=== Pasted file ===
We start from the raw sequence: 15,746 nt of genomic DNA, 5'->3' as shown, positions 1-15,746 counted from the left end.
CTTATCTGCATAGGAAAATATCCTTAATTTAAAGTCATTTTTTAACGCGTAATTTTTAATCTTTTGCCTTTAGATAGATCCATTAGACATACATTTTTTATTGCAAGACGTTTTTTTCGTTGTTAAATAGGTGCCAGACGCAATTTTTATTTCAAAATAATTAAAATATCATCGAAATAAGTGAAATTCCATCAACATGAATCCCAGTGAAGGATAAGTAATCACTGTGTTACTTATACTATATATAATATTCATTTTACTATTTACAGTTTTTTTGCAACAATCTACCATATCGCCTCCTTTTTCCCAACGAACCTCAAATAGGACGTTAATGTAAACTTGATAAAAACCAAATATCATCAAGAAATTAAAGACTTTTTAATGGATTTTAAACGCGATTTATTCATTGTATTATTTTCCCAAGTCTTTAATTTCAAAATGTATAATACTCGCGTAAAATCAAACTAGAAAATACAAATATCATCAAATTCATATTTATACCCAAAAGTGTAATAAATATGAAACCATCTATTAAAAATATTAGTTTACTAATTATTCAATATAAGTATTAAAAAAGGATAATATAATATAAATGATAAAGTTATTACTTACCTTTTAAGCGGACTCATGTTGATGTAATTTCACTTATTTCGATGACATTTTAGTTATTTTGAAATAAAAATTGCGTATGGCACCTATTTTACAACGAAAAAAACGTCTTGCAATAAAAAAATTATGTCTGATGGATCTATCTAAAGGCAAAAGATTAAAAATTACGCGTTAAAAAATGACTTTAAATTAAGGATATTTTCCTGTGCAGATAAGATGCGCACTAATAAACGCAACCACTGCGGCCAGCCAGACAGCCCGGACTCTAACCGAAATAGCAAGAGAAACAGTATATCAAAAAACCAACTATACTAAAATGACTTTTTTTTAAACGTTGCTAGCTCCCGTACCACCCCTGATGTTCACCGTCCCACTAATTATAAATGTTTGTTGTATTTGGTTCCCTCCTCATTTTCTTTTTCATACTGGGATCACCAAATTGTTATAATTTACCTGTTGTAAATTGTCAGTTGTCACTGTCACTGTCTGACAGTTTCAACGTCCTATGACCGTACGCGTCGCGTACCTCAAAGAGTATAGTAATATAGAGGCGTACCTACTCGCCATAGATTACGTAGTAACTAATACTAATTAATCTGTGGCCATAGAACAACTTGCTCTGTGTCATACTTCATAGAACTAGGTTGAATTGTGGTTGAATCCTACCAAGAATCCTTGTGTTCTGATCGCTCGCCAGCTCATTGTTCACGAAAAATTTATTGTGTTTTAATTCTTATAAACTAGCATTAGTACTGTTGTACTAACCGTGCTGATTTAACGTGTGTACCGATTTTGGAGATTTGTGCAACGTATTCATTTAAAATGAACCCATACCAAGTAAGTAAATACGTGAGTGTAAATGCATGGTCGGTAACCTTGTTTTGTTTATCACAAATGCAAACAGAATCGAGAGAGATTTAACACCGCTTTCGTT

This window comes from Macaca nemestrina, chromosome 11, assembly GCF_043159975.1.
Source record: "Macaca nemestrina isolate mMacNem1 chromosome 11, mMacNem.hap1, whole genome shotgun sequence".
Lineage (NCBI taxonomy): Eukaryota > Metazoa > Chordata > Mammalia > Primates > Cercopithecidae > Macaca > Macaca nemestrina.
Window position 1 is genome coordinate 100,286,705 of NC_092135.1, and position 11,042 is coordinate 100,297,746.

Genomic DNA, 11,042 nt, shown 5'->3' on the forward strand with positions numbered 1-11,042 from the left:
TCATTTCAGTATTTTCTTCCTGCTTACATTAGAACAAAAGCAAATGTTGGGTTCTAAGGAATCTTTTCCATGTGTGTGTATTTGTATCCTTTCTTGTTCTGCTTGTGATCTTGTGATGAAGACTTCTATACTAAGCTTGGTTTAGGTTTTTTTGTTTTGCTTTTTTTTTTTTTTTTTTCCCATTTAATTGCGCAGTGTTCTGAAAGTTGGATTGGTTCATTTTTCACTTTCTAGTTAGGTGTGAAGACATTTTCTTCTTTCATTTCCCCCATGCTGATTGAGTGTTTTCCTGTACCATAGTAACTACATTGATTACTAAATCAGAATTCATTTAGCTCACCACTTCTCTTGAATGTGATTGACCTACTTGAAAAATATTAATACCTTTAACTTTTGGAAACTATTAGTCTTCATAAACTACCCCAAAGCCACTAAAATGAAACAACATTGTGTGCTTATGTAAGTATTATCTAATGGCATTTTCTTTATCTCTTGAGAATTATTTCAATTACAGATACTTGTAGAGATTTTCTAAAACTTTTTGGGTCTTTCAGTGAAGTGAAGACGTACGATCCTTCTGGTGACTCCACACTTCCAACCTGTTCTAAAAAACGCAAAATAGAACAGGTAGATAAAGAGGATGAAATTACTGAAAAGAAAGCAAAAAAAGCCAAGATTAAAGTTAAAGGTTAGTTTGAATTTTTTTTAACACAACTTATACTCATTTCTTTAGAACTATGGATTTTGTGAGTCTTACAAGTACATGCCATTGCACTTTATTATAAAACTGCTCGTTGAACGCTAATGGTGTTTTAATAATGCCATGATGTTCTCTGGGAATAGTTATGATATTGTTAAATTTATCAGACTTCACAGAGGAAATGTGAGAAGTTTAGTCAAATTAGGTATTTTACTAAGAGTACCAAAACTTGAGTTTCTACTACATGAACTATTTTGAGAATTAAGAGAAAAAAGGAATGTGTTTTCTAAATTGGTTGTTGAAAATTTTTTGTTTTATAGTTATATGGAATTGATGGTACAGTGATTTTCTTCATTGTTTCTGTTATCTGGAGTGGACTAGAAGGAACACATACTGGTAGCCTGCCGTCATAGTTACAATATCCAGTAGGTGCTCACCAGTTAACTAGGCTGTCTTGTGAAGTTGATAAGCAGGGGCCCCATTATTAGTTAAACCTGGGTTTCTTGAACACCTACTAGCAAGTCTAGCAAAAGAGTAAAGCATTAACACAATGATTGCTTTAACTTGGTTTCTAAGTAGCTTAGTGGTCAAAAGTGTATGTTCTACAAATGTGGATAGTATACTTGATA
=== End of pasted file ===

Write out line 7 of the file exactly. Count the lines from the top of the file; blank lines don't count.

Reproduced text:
Genomic DNA, 11,042 nt, shown 5'->3' on the forward strand with positions numbered 1-11,042 from the left: